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Attaching platinum to gold: solder v. weld

Hey everyone!
I’ve got a minor argument to settle over here, and was hoping to get some input from y’all.

In the process of replacing a 14kt head in a 14kt yellow gold ring with a hand fabricated platinum head, the discussion came up as to the best way to attach it.
I’ve always been of the mind to use the highest temp gold solder possible, ensuring a clean and solid bond. My coworker believes that the only way to do it right is to use the laser welder, as “the solder joint won’t be strong and will break”.
Now I fancy myself as a pretty decent torch operator, and feel that a well soldered joint is just as strong as what we can achieve with a welder.
I’ve searched through the forums a bit, and can’t find anything definitive one way or the other.

I appreciate any and all input!

Thanks!
Scott

I have @25+ years experience riding the laser, and 35 riding the bench. The laser is an amazing tool, but then so is the torch.
Together they give me far more range than either one would, alone.
When installing a new head, after fitting it well, I will lightly weld it in place with the laser, more of a light tac weld.
This allows me to make any minor adjustments, before continuing.
For the final assembly, I always use the torch to pull the solder completely through the joint.
In my experience the solder does a far better job of fully securing the setting to the shank than the laser.
I will often then go back and use the laser to fill any voids and, or “flash” recessed areas that are hard to polish.
It is not unusual for me to use both tools on a variety of jobs, as each has its advantages and uses, and each has its areas where it is simply not as good as the other option at hand.

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In my opinion, this is the right answer. We spend a lot of time pitting tools against each other instead of using them in symphony with one another. I also feel that the laser isn’t going to give a secure enough weld and you’ll have voids in the joint that solder would easily fill.

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There are plenty of applications where the laser gives me a perfect weld, but not when attaching settings.
For this I want to see that flash of molten solder pull through the joint so I can trust that there are no voids.
Having said that, if im working in all Platinum i use the laser exclusively.

Are saying in easier language, using Laser soldering to Platinum to 22 karat gold, is easy or more delicate? I need to know this in the near future.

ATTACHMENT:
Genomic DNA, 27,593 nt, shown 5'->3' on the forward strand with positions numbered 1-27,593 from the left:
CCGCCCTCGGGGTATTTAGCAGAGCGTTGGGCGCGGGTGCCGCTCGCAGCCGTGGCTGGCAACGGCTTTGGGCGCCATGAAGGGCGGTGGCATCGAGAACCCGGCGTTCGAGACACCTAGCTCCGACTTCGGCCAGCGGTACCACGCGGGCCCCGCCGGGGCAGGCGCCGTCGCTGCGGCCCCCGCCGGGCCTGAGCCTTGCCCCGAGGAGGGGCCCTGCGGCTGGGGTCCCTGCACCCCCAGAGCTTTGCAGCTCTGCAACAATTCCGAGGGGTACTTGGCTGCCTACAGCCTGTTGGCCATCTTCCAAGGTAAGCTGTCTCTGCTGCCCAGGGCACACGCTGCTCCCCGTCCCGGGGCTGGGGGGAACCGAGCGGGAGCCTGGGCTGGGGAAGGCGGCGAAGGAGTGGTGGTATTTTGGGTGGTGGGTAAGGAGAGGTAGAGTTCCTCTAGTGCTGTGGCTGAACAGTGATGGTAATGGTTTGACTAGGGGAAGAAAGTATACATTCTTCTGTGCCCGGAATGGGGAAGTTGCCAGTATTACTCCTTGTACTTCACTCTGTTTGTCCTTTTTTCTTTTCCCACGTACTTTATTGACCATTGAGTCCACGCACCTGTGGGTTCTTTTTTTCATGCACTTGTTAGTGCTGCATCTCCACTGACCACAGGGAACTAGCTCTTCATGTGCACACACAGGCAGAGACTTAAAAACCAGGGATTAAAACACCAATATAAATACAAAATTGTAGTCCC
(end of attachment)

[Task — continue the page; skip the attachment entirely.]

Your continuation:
Gerry, on my iPhone

The Laser does not “solder”, it welds by melting or fusing metal on both sides of a joint.
You can melt silver, platinum, gold or stainless steel wire (etc), to fill the gap, but you are not flowing a solder
With solder you are melting an alloy with a lower melting temperature than the flows through the very very thin joint.

I use a pulse arc welder rather than a laser but I believe that the nature of the weld is close enough. What I think is important is the mechanical difference between a brazed (solder) joint and a weld, which is fused or melted together (sometimes with a filler material, usually the same as the “parent” materials)

A welded joint—depending on the metals involved, can be in my experience, a more brittle union. It has to do in part with the recrystallization of the molten metal. While a brazed (soldered) joint does rely on molten material it is the solder that it is flowing, the parent metal remains solid. I’m not sure about the recrystallization (grain growth) in the parent metals in soldering/brazing…

The fairly broad surface area of a head/ring joint makes it ideal for soldering in most cases. As has been mentioned, the solder is pulled through and permeates the seam. In a way, it’s like a sweat soldered joint and is strong because of the broad surface area of the joint.

A good weld lies, in part, with the depth of penetration of the molten material. It only goes so deep and may not penetrate through the depth of the seam.

Additionally when you weld there is often a depression left. Either the molten metal shrinks as it cools or some is vaporized in the welding. In any case, those joints sometimes need to be filled. This means more cleanup as well as a loss of demarcation between two different colors of metal—white to yellow, for instance. Because the weld melts the two metals together a new alloy is made at that joint. This can sometimes be beautiful but if you want a crisp line between the two colors you have a problem…

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Yes, I have also tried the pulse arc welder, and the results are very similar in almost every case.
If I am bonding 2 different metals I definitely prefer to lightly tack weld the joint with the laser, a joint prepared for a tight solder joint, and then flow solder fully through that joint with the torch so that i can both see that the bond is complete, and I have not visibly fudged the 2 different metals together.
I may use the laser to lightly flash polish, or fill a pit in the surface when my soldering is done ( not something the pulse arc can do, i believe).